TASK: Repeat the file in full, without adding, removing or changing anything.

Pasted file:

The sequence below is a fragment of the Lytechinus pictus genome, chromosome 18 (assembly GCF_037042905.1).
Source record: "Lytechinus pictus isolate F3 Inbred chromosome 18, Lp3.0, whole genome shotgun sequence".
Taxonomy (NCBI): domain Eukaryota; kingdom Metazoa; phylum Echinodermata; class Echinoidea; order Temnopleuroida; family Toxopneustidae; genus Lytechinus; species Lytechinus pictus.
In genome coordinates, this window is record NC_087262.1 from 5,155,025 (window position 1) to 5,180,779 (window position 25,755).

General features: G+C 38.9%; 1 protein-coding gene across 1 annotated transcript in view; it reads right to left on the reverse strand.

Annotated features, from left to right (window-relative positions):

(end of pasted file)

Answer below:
The sequence below is a fragment of the Lytechinus pictus genome, chromosome 18 (assembly GCF_037042905.1).
Source record: "Lytechinus pictus isolate F3 Inbred chromosome 18, Lp3.0, whole genome shotgun sequence".
Taxonomy (NCBI): domain Eukaryota; kingdom Metazoa; phylum Echinodermata; class Echinoidea; order Temnopleuroida; family Toxopneustidae; genus Lytechinus; species Lytechinus pictus.
In genome coordinates, this window is record NC_087262.1 from 5,155,025 (window position 1) to 5,180,779 (window position 25,755).

General features: G+C 38.9%; 1 protein-coding gene across 1 annotated transcript in view; it reads right to left on the reverse strand.

Annotated features, from left to right (window-relative positions):